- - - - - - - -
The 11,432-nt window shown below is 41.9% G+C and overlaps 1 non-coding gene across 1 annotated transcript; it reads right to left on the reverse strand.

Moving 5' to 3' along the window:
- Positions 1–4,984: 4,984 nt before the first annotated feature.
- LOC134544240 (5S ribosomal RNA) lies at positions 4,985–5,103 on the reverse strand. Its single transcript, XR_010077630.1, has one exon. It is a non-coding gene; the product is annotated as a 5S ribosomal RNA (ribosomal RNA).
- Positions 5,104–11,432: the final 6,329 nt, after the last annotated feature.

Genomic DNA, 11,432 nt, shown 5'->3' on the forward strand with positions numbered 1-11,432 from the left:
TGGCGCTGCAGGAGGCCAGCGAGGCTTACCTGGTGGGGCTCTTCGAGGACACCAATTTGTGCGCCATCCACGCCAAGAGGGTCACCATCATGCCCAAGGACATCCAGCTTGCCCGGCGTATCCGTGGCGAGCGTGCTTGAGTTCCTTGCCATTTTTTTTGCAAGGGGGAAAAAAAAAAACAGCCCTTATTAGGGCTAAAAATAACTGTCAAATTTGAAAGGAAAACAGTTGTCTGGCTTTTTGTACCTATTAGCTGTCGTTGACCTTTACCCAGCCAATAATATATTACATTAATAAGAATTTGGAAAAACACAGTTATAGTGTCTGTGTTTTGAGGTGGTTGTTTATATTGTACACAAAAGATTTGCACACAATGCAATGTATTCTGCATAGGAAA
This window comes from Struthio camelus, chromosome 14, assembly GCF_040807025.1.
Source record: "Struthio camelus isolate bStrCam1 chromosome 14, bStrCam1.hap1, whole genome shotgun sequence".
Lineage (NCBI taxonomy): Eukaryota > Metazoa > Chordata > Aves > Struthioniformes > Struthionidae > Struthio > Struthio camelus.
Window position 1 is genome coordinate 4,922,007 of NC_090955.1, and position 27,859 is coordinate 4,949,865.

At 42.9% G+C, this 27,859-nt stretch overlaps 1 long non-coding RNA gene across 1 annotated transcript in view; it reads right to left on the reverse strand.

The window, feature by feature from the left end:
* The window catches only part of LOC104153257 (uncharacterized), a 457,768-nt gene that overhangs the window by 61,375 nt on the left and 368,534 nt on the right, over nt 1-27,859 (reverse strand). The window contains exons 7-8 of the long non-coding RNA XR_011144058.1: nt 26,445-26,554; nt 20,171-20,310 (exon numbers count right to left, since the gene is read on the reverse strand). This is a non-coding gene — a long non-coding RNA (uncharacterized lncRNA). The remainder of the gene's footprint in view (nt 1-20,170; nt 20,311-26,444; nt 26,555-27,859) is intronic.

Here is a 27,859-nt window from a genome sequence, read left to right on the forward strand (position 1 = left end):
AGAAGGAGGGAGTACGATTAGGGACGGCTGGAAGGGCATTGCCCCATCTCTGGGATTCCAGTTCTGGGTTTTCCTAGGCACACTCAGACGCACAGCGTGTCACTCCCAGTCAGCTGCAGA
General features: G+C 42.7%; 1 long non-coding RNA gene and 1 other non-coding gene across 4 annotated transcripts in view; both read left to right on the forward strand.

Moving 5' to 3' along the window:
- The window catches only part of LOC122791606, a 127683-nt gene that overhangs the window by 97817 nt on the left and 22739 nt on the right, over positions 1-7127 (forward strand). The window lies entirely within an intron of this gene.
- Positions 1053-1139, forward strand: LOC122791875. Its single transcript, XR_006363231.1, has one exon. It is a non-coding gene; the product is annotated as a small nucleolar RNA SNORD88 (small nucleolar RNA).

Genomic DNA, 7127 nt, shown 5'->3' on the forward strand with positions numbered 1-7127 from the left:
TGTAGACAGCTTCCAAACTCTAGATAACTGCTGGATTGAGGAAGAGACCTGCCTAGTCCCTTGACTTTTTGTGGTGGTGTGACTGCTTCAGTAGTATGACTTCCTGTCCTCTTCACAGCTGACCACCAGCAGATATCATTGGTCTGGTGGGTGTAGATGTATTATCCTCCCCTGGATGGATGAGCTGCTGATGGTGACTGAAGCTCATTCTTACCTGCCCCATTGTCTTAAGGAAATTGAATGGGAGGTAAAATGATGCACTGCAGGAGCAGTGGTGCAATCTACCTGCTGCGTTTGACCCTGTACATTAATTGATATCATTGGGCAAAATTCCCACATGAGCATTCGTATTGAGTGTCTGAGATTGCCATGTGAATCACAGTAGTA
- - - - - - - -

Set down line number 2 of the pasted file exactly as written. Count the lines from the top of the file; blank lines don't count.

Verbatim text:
Moving 5' to 3' along the window: